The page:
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Maine Sail

Moderator
Feb 6, 1998
11,037
Canadian Sailcraft 36T Casco Bay, ME
I just mounted a Go Power GPSW-300 inverter, but have no clue where the chassis ground wire is supposed to go??
On a boat without a vessel ground the inverter chassis ground would go to battery negative. Make 100% sure that your inverter is fused within 7" of the house banks + terminal too.

That said, I agree with the others that you are far better off to stay DC for charging/powering your "laptop, tablet, and cell phones" as it will be more efficient and you don't have a lot of battery bank to begin with. Also remember that on top of the conversion and inverter inefficiency hits there is also the standby quiescient draw of the inverter to consider as well. Small inverters like that can burn .2A to .5A just sitting there idling waiting for a load to turn on.
 
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Feb 6, 2019
5
Capital Yachts Neptune 24 Bon Temps Cypremort Point, LA
Ryan, have your been over to MarineHowTo.com?
I have. Thank you. I found MarineHowTo.com to be a good learning resource. If only they had more content though...
The most informative source I found so far for this topic is the 6-part YouTube series by Jeff Cote on Marine Electrical Systems:

Small electronics that can be charged via a USB port are better charged directly from a 12v source rather than through an inverter.
Good call! I'll charge any battery-powered device on board from the 12V DC cigarette lighter plug. However, this now completely negates the original purpose I had for purchasing the inverter... I suppose I'll keep it on board for any AC-only device we may have on board at the time.

In a campground surrounded by trees and other vegetation, the noise may not be all that noticeable. However, in a nice quiet anchorage, the sound, even from a Honda will travel a considerable distance over water. Running a generator in a quiet anchorage will not endear you to the other sailors in the anchorage, especially if the generator is run for a long time in the evening or at night. The catch is if you invest in AGMs and want them to last, you'll need to charge them for a longer time than most will want to listen to your generator. So you may want to consider alternatives, such as solar power and GC batteries.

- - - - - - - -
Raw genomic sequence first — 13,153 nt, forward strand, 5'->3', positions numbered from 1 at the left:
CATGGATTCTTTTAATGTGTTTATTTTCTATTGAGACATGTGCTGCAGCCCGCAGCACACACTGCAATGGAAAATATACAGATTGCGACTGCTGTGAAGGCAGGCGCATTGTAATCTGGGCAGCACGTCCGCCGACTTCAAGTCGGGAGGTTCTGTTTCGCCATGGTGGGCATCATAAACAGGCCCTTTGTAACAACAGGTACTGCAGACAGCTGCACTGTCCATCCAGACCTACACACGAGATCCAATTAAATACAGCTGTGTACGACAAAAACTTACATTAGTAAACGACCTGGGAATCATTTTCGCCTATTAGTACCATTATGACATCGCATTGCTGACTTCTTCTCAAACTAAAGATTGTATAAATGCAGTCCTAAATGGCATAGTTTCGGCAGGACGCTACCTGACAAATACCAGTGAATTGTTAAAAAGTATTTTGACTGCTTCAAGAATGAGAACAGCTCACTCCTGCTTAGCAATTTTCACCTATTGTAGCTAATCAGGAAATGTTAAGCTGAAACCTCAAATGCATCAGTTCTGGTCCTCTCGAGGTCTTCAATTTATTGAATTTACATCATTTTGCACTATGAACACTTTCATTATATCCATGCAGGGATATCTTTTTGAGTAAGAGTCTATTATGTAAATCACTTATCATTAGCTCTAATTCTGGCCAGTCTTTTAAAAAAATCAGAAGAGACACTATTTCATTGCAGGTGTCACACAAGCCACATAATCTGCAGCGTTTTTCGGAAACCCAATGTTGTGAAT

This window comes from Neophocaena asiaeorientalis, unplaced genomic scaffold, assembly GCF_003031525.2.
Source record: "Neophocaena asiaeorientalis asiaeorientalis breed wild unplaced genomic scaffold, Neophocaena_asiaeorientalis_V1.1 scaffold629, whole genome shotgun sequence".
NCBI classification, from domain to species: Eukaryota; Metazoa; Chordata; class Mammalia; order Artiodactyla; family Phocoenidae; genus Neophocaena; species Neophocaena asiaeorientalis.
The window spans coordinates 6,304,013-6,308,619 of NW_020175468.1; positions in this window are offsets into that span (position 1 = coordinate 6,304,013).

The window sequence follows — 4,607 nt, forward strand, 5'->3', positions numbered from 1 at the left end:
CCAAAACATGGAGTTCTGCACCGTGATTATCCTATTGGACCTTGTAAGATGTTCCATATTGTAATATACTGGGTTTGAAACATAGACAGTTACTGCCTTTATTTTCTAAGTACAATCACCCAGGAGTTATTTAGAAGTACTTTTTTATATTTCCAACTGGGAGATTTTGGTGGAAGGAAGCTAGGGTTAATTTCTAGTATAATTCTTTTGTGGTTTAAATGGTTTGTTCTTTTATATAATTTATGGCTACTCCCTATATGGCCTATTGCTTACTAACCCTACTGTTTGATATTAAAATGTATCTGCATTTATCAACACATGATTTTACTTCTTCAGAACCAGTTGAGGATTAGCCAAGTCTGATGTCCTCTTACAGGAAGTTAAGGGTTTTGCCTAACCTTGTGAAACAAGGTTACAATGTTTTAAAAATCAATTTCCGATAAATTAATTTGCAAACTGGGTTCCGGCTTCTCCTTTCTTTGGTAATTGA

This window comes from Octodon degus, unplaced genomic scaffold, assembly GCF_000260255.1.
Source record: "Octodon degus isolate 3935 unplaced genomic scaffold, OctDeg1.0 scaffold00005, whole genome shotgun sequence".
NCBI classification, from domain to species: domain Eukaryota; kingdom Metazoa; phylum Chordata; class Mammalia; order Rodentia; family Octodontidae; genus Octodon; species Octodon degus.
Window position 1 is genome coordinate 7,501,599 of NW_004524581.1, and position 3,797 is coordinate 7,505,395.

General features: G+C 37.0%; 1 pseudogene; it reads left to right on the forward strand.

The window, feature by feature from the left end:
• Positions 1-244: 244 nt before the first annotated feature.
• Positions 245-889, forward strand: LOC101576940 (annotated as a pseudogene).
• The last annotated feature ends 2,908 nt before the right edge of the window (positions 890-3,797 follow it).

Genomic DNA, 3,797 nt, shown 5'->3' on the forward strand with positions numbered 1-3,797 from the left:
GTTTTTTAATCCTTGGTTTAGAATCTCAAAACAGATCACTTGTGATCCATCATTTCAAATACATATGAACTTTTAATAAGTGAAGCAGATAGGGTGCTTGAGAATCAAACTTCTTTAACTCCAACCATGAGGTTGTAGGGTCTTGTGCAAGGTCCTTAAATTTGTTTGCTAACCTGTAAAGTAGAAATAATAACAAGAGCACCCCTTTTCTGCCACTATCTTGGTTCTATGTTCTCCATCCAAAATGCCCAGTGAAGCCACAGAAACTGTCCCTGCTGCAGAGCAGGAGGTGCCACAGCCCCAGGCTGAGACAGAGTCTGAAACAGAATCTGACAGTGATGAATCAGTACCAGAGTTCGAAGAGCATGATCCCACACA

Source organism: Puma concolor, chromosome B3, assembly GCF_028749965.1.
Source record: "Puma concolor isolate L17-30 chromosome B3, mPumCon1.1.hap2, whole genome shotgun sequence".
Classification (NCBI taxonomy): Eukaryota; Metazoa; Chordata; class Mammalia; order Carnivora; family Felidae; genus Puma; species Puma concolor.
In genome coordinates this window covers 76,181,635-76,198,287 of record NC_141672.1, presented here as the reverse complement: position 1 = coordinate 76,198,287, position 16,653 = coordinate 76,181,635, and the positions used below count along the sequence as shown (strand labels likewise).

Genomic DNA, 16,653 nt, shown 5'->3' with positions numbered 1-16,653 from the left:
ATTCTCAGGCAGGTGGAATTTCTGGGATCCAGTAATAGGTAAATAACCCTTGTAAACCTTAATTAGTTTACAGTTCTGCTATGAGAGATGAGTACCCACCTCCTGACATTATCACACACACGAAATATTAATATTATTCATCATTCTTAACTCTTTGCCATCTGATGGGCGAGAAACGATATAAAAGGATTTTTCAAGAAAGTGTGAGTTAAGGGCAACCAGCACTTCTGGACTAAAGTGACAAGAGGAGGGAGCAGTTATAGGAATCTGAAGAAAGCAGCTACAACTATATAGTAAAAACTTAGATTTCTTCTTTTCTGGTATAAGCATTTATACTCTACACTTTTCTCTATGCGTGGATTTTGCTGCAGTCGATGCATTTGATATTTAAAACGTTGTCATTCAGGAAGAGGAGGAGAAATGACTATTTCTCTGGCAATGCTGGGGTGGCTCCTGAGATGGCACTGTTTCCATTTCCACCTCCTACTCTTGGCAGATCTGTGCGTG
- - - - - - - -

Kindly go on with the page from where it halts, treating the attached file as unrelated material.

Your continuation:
Coming from an RV camping background, I think I may have under-estimated the annoyance of a generator on a boat. However, most of my boat camping locations are remote, with nobody within miles of me, so I tend to be the only one annoyed by the sound.
 
Feb 6, 2019
5
Capital Yachts Neptune 24 Bon Temps Cypremort Point, LA
On a boat without a vessel ground the inverter chassis ground would go to battery negative. Make 100% sure that your inverter is fused within 7" of the house banks + terminal too.

That said, I agree with the others that you are far better off to stay DC for charging/powering your "laptop, tablet, and cell phones" as it will be more efficient and you don't have a lot of battery bank to begin with. Also remember that on top of the conversion and inverter inefficiency hits there is also the standby quiescient draw of the inverter to consider as well. Small inverters like that can burn .2A to .5A just sitting there idling waiting for a load to turn on.
I plan to fuse the inverter within 7" of the battery bank with a Safety Fuse Block and Heat Shrink Ring Terminals. Thanks for the reminder on that one.

I'm aware of the standby current draw on the inverter. My simple solution to that is to manually switch between ON/OFF when needed, and never put the inverter into STANDBY mode.